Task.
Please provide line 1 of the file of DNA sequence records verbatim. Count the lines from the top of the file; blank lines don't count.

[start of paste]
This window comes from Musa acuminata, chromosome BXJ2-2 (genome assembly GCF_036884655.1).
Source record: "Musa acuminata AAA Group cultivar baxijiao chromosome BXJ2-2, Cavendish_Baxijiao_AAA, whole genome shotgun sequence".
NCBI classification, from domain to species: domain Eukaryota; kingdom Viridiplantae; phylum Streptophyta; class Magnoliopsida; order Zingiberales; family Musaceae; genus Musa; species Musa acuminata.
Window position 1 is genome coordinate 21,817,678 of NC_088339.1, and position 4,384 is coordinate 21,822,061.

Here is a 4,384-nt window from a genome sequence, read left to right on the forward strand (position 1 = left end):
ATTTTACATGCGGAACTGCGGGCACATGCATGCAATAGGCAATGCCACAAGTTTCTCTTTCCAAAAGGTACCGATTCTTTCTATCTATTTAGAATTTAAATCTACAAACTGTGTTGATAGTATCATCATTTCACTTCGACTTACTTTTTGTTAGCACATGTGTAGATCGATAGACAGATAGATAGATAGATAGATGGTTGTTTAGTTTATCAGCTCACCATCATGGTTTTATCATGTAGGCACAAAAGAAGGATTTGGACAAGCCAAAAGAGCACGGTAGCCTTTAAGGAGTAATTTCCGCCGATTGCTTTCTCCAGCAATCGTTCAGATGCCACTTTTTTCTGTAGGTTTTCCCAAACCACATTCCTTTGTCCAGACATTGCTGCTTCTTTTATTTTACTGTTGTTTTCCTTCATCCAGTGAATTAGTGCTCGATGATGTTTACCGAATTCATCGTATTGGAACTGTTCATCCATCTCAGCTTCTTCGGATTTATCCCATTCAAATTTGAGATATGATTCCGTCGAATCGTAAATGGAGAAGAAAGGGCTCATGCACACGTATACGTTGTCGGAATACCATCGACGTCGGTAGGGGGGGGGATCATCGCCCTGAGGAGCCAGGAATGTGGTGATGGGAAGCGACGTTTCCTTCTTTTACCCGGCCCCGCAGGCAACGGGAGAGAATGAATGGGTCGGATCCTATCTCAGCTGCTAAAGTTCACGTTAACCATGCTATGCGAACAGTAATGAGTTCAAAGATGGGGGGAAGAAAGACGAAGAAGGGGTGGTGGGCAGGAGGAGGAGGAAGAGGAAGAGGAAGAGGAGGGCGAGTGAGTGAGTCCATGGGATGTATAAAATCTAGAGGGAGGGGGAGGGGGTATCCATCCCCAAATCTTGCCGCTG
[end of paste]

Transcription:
This window comes from Musa acuminata, chromosome BXJ2-2 (genome assembly GCF_036884655.1).